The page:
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Constant Self-Scrutiny

We could never have imagined even 15 years ago that we would essentially be on camera, constantly seeing our own image throughout our days. This activity can have profound effects on our self-perception and self-esteem, but we can mindfully change our behavior to be more kind and accepting of ourselves just as we are.

I finally caught up with the mountain of work I had, only to realize that there was quite the stack of personal and non-urgent matters that I had ignored over the past few weeks that needed to be addressed. One of these, getting a haircut, might sound like something I could definitely set aside, but I’ve developed a weird thing about haircuts over the past few years and felt like this was something I’d be better off not procrastinating on.

My hair is, let’s say unruly. It’s mainly cowlicks so it does what it wants, regardless of what I try to make it do. In case you don’t know what a cowlick is, it’s a section of hair that stands straight up or lies at an angle at odds with the style of the rest of the hair on a head. I don’t have just one like many people, but according to a hairdresser about 7 years ago, my whole head is nothing but cowlicks. When I was young, I had straight long hair, but it changed over time. The cowlicks started perhaps in my 30s, here and there, and I fought them for a long time with hot rollers, curling irons, perms and a lengthy list of hair products, but by the end of the day, my hair always reverted to its own style.

I finally gave up in my mid-40s and decided to go with a messy look, which of course my previous type-a perfectionist personality would never have considered, but it means practicing a lot of acceptance. Some days, my hair looks great. Other days, not so much. The key is to recognize that it’s not up to me. My hair decides how it will look. Which circles back to the hairdresser problem. I finally found a hairdresser who listened to me, the one who described my cowlicked hair perfectly albeit with frustration and didn’t try to cut my hair with anything but plain scissors, didn’t blow dry it, because it frizzes it out, and didn’t suggest any products to use. Snip and tussle and I’m done. But she moved away during the pandemic and that’s when I felt the discomfort return. How many new hairdressers would I go through before I could find one who would really listen to me? Luckily (?) the shutdowns solved the problem for a couple of years, but I finally ventured out in 2022 and tried a new stylist. Terrible, so I vowed I would just take care of my own hair.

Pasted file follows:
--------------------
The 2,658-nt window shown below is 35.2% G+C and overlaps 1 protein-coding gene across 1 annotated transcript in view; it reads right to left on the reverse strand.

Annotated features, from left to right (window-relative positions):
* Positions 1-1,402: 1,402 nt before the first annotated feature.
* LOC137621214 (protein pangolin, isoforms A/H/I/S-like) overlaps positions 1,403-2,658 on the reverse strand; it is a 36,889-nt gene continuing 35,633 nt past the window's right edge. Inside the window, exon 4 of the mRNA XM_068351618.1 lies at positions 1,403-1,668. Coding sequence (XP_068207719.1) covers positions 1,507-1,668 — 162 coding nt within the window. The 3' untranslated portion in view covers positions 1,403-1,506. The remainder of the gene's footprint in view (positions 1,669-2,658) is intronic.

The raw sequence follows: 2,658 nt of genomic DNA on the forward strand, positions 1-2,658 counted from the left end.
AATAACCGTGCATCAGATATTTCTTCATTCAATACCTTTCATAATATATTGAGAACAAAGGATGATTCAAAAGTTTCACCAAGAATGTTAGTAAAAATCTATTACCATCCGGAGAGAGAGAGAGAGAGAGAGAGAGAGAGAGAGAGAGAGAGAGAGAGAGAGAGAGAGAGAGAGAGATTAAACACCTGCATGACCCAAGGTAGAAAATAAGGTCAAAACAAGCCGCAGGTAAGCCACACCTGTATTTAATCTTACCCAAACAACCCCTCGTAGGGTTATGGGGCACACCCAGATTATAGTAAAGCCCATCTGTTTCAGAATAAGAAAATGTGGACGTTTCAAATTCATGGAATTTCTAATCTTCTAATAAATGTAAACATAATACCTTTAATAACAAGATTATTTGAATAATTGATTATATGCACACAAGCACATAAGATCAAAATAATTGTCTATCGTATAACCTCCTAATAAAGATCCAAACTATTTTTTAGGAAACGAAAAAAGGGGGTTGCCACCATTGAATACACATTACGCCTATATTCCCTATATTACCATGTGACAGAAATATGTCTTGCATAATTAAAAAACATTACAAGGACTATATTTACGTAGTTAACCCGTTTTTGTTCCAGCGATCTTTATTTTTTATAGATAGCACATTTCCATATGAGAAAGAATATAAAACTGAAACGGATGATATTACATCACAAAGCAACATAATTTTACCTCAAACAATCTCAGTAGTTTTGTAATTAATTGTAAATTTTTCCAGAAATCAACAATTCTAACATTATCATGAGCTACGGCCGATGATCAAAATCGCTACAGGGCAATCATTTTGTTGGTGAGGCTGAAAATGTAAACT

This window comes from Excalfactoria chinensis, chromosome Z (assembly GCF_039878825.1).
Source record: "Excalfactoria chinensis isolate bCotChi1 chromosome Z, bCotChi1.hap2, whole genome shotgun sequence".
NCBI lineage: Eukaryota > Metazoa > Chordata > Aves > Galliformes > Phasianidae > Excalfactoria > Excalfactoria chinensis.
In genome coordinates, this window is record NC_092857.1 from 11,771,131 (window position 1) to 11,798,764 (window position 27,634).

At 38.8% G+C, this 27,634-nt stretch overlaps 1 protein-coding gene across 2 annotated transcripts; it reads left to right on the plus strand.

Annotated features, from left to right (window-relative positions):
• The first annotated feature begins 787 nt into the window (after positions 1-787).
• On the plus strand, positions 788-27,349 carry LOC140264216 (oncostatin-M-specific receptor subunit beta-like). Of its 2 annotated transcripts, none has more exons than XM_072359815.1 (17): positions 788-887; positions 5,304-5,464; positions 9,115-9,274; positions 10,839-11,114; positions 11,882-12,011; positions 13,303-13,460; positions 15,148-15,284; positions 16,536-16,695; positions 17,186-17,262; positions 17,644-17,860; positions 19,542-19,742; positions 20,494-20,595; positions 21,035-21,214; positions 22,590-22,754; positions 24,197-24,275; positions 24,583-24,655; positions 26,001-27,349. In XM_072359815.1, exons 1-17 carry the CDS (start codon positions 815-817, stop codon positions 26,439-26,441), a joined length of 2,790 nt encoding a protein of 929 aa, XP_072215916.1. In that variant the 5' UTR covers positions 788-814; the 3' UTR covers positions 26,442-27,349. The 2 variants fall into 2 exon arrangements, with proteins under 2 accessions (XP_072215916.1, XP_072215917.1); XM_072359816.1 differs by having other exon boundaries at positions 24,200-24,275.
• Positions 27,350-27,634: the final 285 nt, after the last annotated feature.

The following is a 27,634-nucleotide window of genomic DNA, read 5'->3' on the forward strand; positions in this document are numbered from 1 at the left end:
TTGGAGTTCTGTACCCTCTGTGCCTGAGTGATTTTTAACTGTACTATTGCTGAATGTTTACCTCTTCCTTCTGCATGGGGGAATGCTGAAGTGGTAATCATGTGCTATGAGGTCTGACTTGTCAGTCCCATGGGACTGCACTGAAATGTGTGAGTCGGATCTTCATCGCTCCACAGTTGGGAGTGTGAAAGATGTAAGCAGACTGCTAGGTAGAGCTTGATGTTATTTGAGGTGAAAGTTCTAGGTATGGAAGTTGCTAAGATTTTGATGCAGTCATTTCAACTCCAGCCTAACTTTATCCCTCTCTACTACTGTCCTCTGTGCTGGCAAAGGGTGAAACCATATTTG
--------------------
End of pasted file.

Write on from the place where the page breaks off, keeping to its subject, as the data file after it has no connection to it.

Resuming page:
Which in a roundabout way leads to getting my haircut last weekend. I see myself all day long, every single workday because I’m on zoom so much. And spending that much time looking at myself, I notice my flaws. Every day. Don’t misunderstand, I know I have flaws without zoom, but without zoom, I don’t focus on them all day. In fact, I used to forget all about them the minute I walked out the door.

Think about our pre-pandemic lives. Most of us looked in the mirror in the morning, perhaps glanced in a mirror in the bathroom at work and maybe one more time as we brushed our teeth before bed. Now many of us are on camera daily and even if we don’t want to look at ourselves, we can’t help it. That little voice in our heads is saying, do you look okay, are you seated correctly, is your hair fine, and much more, causing us to keep glancing at our mug on screen multiple times an hour. And my glances were telling me I needed to get my dead-ends trimmed and self-inflicted snippets evened out.

So I prepared for the visit by setting an intention to focus on a positive outcome, to be curious at every stage of the process and to be politely assertive if the hairdresser didn’t listen to me. Deep breath as I walked in the door and after being whisked off to have my hair washed, was placed in a chair facing a giant, brightly-lit mirror. For about 15 minutes I had nothing to do but stare at myself. I glanced around for a magazine, but there were none to be found, so I focused on staring into my own eyes. They are kind eyes and I practiced self-compassion at my uncomfortable predicament. I told myself I looked fine, that my strength is my personality and most of that shows on my face, and that worst-case scenario, I could wear a hat for a couple of weeks until my hair recovered from a bad cut. Then, as thoughts do, one popped in my head asking why I don’t like looking at myself, followed by another one, why do I dislike having my picture taken, followed by the queen of them all, what’s wrong with me?

You know what I did when I got home. Researched. It turns out, seeing our own face on a screen for too long can distort our self-perception, but the increase in visual media has resulted in something of a tyranny of the camera. And of course, this doesn’t just pertain to zoom. Social media demands face and body appearances in order to be liked, subscribed to, shared and reshared. Many of us are spending an enormous amount of time in front of a camera, be it a webcam, smart-phone or video camera.

In just the past few years, people have spent more time on video chat programs like Zoom, Teams and FaceTime than ever before, and while these applications mimic in-person encounters by allowing us to see people we’re communicating with, they often show us a video of ourselves, which is not like in-person communications. Can you imagine sitting in a coffee shop across from someone with a mirror propped up next to them?